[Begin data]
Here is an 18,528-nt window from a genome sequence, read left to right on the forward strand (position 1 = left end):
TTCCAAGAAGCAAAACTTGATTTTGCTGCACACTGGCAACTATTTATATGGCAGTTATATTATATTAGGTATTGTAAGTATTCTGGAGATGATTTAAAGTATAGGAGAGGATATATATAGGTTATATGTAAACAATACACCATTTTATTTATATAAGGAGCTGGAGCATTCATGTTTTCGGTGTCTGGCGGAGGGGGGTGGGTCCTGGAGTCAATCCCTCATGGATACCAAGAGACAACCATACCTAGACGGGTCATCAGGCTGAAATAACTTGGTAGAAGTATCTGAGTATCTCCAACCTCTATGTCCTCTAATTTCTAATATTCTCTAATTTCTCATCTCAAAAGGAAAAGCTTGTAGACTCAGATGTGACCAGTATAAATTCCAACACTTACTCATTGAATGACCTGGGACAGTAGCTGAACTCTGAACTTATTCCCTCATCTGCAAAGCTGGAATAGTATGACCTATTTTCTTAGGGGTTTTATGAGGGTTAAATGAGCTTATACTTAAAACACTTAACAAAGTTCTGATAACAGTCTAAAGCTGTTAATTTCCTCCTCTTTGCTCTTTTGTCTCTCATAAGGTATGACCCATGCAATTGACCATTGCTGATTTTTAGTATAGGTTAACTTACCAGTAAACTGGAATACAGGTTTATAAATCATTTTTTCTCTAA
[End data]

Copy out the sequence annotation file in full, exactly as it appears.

Here is an 18,528-nt window from a genome sequence, read left to right on the forward strand (position 1 = left end):
TTCCAAGAAGCAAAACTTGATTTTGCTGCACACTGGCAACTATTTATATGGCAGTTATATTATATTAGGTATTGTAAGTATTCTGGAGATGATTTAAAGTATAGGAGAGGATATATATAGGTTATATGTAAACAATACACCATTTTATTTATATAAGGAGCTGGAGCATTCATGTTTTCGGTGTCTGGCGGAGGGGGGTGGGTCCTGGAGTCAATCCCTCATGGATACCAAGAGACAACCATACCTAGACGGGTCATCAGGCTGAAATAACTTGGTAGAAGTATCTGAGTATCTCCAACCTCTATGTCCTCTAATTTCTAATATTCTCTAATTTCTCATCTCAAAAGGAAAAGCTTGTAGACTCAGATGTGACCAGTATAAATTCCAACACTTACTCATTGAATGACCTGGGACAGTAGCTGAACTCTGAACTTATTCCCTCATCTGCAAAGCTGGAATAGTATGACCTATTTTCTTAGGGGTTTTATGAGGGTTAAATGAGCTTATACTTAAAACACTTAACAAAGTTCTGATAACAGTCTAAAGCTGTTAATTTCCTCCTCTTTGCTCTTTTGTCTCTCATAAGGTATGACCCATGCAATTGACCATTGCTGATTTTTAGTATAGGTTAACTTACCAGTAAACTGGAATACAGGTTTATAAATCATTTTTTCTCTAA